1. Congratulations on the launch of The Stone in My Pocket! What can you tell us about the book and the inspirations behind it?
Thank you! The book is inspired by lots of different memories and experiences I had growing up: weekends spent in a caravan in a little countryside town, crystals I used to collect, my favourite book shop, and my fascination with anything supernatural or eerie. I took little pieces from all of this and created Nathan – a seventeen year-old outsider living in a Scottish village in the 90s. He hears voices in the middle of the night and sees a ghostly figure watching him from a distance.
2. You mentioned during the book’s virtual launch that the manuscript went through quite a few redrafts! Did you enjoy that process, and can you tell us a bit about it?
Yes, I enjoy redrafting more than producing the first draft! It’s much easier to work with an existing draft than to create something from nothing. I have some trusted readers who look at the book at various stages and give me feedback. It’s nice to hear positive thoughts but also helpful to see things from an objective reader’s perspective. They can tell me when the pace is lagging, if there’s an element of the plot they want to know more about, or if there are any inconsistencies. It feels rewarding to then get to work and fix any problem areas as well as tightening up the language and ruthlessly cutting unnecessary phrases, sentences, or even whole scenes! I lost 3000 words just in the final round of editing before publication!
3. What are your favourite SFF books?
The Handmaid’s Tale and Never Let Me Go are two of my absolute favourites that I’ve read multiple times. I also love 1984, The Hunger Games series, Ready Player One, and more recently I’ve really enjoyed The Power by Naomi Alderman and The Humans by Matt Haig.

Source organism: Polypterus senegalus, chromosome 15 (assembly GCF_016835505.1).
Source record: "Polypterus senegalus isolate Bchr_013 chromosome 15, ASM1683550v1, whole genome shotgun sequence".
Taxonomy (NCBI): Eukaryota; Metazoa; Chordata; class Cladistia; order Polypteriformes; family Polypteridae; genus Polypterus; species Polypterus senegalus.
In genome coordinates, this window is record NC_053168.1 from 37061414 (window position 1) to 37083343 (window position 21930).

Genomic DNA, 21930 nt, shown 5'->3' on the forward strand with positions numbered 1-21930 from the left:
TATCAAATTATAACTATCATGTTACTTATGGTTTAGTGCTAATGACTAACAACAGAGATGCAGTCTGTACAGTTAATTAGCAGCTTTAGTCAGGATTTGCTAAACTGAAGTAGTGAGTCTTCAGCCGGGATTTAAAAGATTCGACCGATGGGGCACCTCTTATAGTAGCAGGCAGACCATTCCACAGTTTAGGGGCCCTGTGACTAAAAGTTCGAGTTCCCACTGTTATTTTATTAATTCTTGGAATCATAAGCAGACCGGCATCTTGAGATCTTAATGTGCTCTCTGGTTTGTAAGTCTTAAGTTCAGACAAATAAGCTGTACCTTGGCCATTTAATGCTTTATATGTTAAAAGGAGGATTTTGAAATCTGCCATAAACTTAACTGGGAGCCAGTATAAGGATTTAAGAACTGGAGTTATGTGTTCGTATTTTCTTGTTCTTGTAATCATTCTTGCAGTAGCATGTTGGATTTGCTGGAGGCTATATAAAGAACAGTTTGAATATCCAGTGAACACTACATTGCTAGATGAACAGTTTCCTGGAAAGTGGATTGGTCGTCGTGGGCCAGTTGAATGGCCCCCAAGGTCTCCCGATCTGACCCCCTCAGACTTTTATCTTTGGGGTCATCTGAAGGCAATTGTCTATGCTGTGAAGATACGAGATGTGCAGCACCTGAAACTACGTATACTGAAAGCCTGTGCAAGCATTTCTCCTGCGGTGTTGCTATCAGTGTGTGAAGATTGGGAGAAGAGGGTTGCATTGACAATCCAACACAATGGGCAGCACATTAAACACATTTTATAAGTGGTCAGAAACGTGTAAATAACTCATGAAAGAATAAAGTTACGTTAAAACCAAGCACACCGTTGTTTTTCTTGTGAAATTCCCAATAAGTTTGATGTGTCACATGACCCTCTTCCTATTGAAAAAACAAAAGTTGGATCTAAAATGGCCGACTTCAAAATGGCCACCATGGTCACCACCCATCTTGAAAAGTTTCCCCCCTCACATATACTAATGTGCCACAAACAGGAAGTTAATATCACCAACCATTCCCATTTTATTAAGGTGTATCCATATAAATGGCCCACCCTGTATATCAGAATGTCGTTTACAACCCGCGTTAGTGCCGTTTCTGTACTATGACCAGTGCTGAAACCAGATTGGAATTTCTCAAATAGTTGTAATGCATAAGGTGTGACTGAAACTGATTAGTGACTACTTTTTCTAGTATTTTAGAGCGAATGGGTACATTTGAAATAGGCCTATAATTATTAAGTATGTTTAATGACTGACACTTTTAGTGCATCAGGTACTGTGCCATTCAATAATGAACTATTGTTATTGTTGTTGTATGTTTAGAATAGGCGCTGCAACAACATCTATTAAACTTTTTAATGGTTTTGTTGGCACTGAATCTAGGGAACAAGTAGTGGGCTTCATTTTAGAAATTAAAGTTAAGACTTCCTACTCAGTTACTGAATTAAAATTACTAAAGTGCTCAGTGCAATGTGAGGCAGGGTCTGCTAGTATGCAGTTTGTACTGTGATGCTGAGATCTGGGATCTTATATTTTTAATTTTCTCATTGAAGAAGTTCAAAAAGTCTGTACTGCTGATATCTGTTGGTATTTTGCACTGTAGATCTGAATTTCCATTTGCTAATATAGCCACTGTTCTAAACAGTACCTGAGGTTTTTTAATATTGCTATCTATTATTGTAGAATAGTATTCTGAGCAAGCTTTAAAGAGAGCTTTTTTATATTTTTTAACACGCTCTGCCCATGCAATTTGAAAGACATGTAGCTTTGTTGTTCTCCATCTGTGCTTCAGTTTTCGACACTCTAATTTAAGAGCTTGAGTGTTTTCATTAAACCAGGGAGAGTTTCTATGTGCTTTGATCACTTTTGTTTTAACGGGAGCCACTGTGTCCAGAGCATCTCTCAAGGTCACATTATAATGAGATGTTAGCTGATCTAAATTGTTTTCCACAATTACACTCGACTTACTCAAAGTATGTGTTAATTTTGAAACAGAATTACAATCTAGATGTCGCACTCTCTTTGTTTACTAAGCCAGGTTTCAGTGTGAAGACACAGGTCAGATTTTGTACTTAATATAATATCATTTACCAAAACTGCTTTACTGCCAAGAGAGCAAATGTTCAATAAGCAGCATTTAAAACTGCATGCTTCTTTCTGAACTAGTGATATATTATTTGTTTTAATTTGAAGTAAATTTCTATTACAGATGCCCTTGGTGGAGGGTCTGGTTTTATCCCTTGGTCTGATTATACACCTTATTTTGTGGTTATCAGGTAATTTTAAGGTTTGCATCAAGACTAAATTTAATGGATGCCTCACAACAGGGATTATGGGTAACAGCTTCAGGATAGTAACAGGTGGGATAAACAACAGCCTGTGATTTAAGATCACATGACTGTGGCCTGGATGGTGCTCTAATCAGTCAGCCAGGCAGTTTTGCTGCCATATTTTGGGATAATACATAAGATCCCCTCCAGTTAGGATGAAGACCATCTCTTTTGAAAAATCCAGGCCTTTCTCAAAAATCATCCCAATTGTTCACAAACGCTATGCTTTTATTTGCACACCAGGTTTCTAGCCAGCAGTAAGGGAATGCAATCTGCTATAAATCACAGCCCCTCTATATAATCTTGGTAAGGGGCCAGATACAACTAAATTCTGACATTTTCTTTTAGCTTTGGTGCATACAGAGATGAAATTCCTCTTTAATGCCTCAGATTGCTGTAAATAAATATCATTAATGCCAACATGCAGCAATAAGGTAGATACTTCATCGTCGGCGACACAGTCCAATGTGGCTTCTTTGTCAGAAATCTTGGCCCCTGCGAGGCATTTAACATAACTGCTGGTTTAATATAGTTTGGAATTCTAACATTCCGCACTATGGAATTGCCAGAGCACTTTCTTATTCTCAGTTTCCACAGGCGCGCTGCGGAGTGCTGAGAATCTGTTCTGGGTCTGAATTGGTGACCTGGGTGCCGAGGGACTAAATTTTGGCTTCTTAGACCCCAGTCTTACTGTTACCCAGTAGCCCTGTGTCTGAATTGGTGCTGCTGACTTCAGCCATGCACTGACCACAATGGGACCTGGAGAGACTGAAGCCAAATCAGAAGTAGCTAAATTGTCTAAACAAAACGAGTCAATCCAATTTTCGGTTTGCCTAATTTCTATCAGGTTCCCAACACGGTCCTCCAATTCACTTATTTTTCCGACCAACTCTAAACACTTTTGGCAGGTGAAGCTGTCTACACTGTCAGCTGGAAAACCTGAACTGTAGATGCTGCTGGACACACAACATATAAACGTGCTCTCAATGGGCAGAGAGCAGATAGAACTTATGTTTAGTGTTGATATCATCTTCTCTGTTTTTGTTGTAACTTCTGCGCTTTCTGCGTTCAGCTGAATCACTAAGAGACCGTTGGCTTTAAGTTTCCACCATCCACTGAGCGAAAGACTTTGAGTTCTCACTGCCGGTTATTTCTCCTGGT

4. How do you balance work as a writer and a teacher, and do you have any tips for budding writers currently working on their own stories in their free time?
Firstly, I think when you work a full-time job and write in your spare time, you simply have to accept that progress is going to be slow – it’s a mental shift more than anything! I read interviews with professional writers a lot where they mention writing a book in a year or less; it took me about six years from starting writing The Stone in My Pocket to it finally being published.
It can be frustrating but as long as you dedicate at least some time to it every week, even if you can only manage a few hours, the commitment pays off eventually. You also need to be willing to accept that you really do need to give up some evenings and time at weekends to devote to it. I also write short stories and short pieces of non-fiction and I definitely recommend that to any new writers. It’s really useful in terms of improving your skills, but it also feels good to be able to finish something in a much shorter space of time. It’s a morale booster, too, if you can get it published somewhere while your novel or screenplay or dramascript is underway in the background.
5. Do you have any exciting new projects in the works?
I’m about halfway through a first draft of a new novel. I started it a couple of years ago (see previous answer!) but have had to keep leaving it aside to promote The Stone in My Pocket and my first novel, Turning the Hourglass. It’s pretty different to those two books – a contemporary Scottish novel without any speculative elements. The main character is a woman in her thirties who has moved back in with her parents under strange circumstances and each chapter is narrated by someone different.
I’m also thinking of starting my own podcast (because I don’t have enough to juggle right now). It’ll be based more on films than books though!
Thanks so much to Matthew for speaking to us. Find him online: